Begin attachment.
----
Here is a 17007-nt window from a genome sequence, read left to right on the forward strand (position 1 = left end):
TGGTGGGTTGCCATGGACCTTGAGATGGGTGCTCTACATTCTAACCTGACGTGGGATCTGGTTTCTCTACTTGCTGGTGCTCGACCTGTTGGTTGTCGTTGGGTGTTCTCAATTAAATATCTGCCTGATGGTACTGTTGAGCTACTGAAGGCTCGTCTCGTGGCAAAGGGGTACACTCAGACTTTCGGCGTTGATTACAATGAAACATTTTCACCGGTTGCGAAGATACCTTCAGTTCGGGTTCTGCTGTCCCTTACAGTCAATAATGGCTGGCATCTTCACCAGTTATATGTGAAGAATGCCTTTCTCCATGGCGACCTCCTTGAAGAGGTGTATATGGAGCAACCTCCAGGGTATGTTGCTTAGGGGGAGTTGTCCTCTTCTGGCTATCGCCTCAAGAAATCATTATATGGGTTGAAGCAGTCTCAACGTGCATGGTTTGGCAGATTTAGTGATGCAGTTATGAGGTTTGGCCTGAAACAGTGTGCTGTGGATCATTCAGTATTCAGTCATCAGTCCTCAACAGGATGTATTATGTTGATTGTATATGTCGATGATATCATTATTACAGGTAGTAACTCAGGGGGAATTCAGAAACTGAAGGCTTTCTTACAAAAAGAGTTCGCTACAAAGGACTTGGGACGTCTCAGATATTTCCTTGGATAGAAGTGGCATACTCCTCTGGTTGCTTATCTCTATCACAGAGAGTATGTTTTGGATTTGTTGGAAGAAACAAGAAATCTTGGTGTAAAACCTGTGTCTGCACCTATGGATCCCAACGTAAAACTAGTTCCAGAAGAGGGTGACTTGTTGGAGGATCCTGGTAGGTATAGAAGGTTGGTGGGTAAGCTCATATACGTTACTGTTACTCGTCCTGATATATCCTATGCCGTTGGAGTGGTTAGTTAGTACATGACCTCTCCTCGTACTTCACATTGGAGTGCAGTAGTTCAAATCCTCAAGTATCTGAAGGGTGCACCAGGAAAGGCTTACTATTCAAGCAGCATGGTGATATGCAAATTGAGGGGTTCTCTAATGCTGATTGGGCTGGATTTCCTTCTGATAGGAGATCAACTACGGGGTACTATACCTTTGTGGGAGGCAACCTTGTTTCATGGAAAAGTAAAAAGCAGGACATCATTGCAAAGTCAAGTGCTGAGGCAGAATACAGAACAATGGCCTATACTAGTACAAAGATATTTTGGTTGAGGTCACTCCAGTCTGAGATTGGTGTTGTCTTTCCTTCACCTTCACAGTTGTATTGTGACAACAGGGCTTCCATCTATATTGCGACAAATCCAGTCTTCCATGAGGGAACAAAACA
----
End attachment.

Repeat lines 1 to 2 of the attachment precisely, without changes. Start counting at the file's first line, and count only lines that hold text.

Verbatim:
Here is a 17007-nt window from a genome sequence, read left to right on the forward strand (position 1 = left end):
TGGTGGGTTGCCATGGACCTTGAGATGGGTGCTCTACATTCTAACCTGACGTGGGATCTGGTTTCTCTACTTGCTGGTGCTCGACCTGTTGGTTGTCGTTGGGTGTTCTCAATTAAATATCTGCCTGATGGTACTGTTGAGCTACTGAAGGCTCGTCTCGTGGCAAAGGGGTACACTCAGACTTTCGGCGTTGATTACAATGAAACATTTTCACCGGTTGCGAAGATACCTTCAGTTCGGGTTCTGCTGTCCCTTACAGTCAATAATGGCTGGCATCTTCACCAGTTATATGTGAAGAATGCCTTTCTCCATGGCGACCTCCTTGAAGAGGTGTATATGGAGCAACCTCCAGGGTATGTTGCTTAGGGGGAGTTGTCCTCTTCTGGCTATCGCCTCAAGAAATCATTATATGGGTTGAAGCAGTCTCAACGTGCATGGTTTGGCAGATTTAGTGATGCAGTTATGAGGTTTGGCCTGAAACAGTGTGCTGTGGATCATTCAGTATTCAGTCATCAGTCCTCAACAGGATGTATTATGTTGATTGTATATGTCGATGATATCATTATTACAGGTAGTAACTCAGGGGGAATTCAGAAACTGAAGGCTTTCTTACAAAAAGAGTTCGCTACAAAGGACTTGGGACGTCTCAGATATTTCCTTGGATAGAAGTGGCATACTCCTCTGGTTGCTTATCTCTATCACAGAGAGTATGTTTTGGATTTGTTGGAAGAAACAAGAAATCTTGGTGTAAAACCTGTGTCTGCACCTATGGATCCCAACGTAAAACTAGTTCCAGAAGAGGGTGACTTGTTGGAGGATCCTGGTAGGTATAGAAGGTTGGTGGGTAAGCTCATATACGTTACTGTTACTCGTCCTGATATATCCTATGCCGTTGGAGTGGTTAGTTAGTACATGACCTCTCCTCGTACTTCACATTGGAGTGCAGTAGTTCAAATCCTCAAGTATCTGAAGGGTGCACCAGGAAAGGCTTACTATTCAAGCAGCATGGTGATATGCAAATTGAGGGGTTCTCTAATGCTGATTGGGCTGGATTTCCTTCTGATAGGAGATCAACTACGGGGTACTATACCTTTGTGGGAGGCAACCTTGTTTCATGGAAAAGTAAAAAGCAGGACATCATTGCAAAGTCAAGTGCTGAGGCAGAATACAGAACAATGGCCTATACTAGTACAAAGATATTTTGGTTGAGGTCACTCCAGTCTGAGATTGGTGTTGTCTTTCCTTCACCTTCACAGTTGTATTGTGACAACAGGGCTTCCATCTATATTGCGACAAATCCAGTCTTCCATGAGGGAACAAAACA